2. You spend much more time working than initially intended.
3. You work in order to reduce feelings of guilt, anxiety, helplessness and/or depression.
4. You have been told by others to cut down on work without listening to them.
5. You become stressed if you are prohibited from working.
6. You deprioritize hobbies, leisure activities, and/or exercise because of your work.
7. You work so much that it has negatively influenced your health.
If you answer “often” or “always” to any of the above, according to the scale, you may be a workaholic.
Dr. Melissa A. Clark in this article with the American Psychological Association gives these three signs of workaholism:
1. Feeling compelled to work because of internal pressures.
2. Having persistent thoughts about work when not working.
3. Working beyond what is reasonably expected of the worker (as established by the requirements of the job or basic economic needs) despite the potential for negative consequences.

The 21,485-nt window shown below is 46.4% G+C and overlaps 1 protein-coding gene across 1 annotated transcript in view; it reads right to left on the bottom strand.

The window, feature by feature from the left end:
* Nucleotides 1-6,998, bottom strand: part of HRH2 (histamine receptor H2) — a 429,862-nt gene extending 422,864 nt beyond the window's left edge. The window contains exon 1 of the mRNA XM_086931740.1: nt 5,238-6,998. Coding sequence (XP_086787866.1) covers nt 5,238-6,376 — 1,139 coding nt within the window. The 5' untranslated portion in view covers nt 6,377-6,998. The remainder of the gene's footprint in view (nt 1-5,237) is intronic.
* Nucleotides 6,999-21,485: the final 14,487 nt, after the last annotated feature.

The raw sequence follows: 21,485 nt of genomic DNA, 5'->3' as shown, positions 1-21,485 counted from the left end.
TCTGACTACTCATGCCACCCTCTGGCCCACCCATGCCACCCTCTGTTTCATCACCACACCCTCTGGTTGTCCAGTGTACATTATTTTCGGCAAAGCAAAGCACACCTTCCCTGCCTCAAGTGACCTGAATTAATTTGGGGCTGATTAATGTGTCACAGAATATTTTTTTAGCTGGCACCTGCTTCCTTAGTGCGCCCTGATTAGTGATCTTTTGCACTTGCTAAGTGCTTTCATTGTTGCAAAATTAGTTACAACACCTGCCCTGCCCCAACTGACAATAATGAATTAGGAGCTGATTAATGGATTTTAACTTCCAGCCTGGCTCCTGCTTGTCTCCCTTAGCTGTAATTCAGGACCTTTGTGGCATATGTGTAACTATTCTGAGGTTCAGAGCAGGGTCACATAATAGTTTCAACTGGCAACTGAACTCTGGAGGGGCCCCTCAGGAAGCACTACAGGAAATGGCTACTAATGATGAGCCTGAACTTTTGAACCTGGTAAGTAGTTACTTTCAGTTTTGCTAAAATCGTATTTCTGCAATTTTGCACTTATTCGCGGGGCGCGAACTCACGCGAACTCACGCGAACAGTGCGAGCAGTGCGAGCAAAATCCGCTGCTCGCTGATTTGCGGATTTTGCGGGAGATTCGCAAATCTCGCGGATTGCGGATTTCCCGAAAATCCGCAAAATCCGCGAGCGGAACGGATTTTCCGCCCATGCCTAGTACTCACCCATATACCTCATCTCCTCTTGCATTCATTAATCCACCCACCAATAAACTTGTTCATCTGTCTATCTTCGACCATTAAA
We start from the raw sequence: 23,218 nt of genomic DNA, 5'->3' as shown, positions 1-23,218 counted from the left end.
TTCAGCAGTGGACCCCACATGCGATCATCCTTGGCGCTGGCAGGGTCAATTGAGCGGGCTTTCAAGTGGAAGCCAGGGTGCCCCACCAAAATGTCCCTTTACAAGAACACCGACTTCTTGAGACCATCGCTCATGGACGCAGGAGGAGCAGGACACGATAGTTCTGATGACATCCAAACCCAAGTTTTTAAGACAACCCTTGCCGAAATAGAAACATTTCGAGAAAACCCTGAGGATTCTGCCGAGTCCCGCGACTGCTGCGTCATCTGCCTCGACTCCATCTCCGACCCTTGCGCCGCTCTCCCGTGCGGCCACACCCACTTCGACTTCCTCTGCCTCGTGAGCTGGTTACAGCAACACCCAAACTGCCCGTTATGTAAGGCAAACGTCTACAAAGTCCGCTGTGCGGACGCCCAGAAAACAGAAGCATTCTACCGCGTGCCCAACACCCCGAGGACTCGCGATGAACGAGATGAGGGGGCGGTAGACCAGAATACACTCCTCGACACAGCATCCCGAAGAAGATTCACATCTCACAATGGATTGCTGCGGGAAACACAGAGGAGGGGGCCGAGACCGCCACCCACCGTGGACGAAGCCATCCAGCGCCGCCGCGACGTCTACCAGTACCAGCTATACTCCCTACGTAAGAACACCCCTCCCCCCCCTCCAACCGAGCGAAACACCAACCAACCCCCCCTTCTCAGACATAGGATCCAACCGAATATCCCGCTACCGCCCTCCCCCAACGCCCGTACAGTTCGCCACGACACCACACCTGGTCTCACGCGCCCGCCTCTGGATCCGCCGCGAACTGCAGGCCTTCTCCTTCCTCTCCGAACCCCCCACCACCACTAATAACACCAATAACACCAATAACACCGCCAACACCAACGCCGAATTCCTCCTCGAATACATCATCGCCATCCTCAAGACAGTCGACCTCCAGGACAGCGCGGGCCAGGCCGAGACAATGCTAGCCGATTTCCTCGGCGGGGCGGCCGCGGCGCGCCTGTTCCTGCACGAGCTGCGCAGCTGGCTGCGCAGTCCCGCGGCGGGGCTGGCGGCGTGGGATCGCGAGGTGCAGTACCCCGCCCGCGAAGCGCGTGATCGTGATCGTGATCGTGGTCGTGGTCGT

Does Your Work Give You Worth?
Dr. Barbara Killinger, who has studied workaholism for thirty years, defines a workaholic in this article as a “work-obsessed individual who gradually becomes emotionally crippled and addicted to power and control in a compulsive drive to gain approval and public recognition of success.”
This definition brings another aspect of workaholism into play. Workaholics often tend to base their worth as human beings in their work success.
However, as Christians, we know that our worth is found in Christ alone. We have worth as God’s creation, made in His image (Genesis 1:27), and not of ourselves, so that no one can boast (Ephesians 2:9). This is part of what makes workaholism so harmful; it leaves us trying to create our own worth, when in reality, everything we have is a gift from God, and He already loves us.